KinsmanOverall, the thing does look impressive, standing around 5" tall and covered in chrome. And is it me, or do those legs and feet look rather similar to those of the Transformers figure Tracks? The level of detail on the robot mode is terrific, and the chrome adds an extra layer of quality. Even the head cast is great - this is often where more obscure robot lines fall down, but this one is a detailed sculpt with a noble character to it.

KinsmanThe only real blemish is the shoulders being attached at the hip - the erstwhile front wheels are placed to hide the joints somewhat, but it does hurt any articulation. Regardless of the minor faults, this is a pretty neat figure, and one I'm glad I picked up.

As well as this blue version, the toy was also issued in two other colour schemes - red and white. I only have the blue one; click here for a picture of the red example, courtesy of Super Toy Archive owner Alex Bickmore; or here for a tiny picture of the white one, taken from the back of the box.


KinsmanI actually had this one as a kid... Christmas 1985, along with the Transformers Sideswipe and Tracks. Actually, Tracks was my brother's, I was just older and bigger (at the time, anyway - these days he could probably throw me through a wall). Anyway, this one had a friction motor as well, even if the design was along the same lines as the Jeep and the Nissan. The poor chap doubled up as Hoist for a few years (as it was the green version) - not sure what exactly happened to him when Hoist proper arrived, either a stint as Hound or retirement seems likely.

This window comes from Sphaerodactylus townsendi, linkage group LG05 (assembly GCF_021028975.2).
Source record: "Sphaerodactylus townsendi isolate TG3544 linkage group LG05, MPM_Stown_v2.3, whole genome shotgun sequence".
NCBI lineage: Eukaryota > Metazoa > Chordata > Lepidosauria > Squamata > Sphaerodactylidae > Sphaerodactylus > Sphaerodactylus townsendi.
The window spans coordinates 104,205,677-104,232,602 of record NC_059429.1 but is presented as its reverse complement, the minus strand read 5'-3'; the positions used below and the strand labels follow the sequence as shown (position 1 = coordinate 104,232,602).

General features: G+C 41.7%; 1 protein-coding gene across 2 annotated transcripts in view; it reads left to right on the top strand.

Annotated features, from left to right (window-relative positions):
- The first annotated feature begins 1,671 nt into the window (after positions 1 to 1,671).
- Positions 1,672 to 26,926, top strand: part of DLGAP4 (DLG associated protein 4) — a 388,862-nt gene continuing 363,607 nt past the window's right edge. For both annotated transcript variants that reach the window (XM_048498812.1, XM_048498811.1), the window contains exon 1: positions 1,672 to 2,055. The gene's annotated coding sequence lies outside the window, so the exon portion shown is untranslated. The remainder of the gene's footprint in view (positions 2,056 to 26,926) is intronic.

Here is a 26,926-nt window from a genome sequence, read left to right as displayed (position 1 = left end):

KinsmanHaving recently got one again, he's smaller than I remember, but this is probably more a case of me being bigger. The truck is modelled on a Toyota Hilux truck - this was possibly the most ubiquitous toy in 1980s toy robot lines, with versions appearing in Diaclone/Diakron/Transformers (Trailbreaker and Hoist, or their predecessors), Gobots/Machine Robo (Small Foot/Offroad Robo), Winch Robo/Robo Machine (Robot Winch Truck) and Convertors/Robocar (Wagon) - and that's probably just for starters. This one is quite a nice version. It's almost exactly the same size as the Transformers version, and the green isn't quite as gaudy as I remember it being. The plastic is generally quite sturdy, while the wheel hubs are chromed and the tyres are rubber. Not bad. The head is clearly visible in the back, but in mitigation the thing should come with a chromed roll-bar and the rifle could be mounted in the back, which might otherwise distract from this problem.

KinsmanTransforming the truck is quite simple, but neat at the same time - the walls of the back fold out to form the arms and properly reveal the head, and then the bulk of the cab/bonnet slides along black rails to form the chest. The front corners then turn up to form the feet. Simple, but rather effective.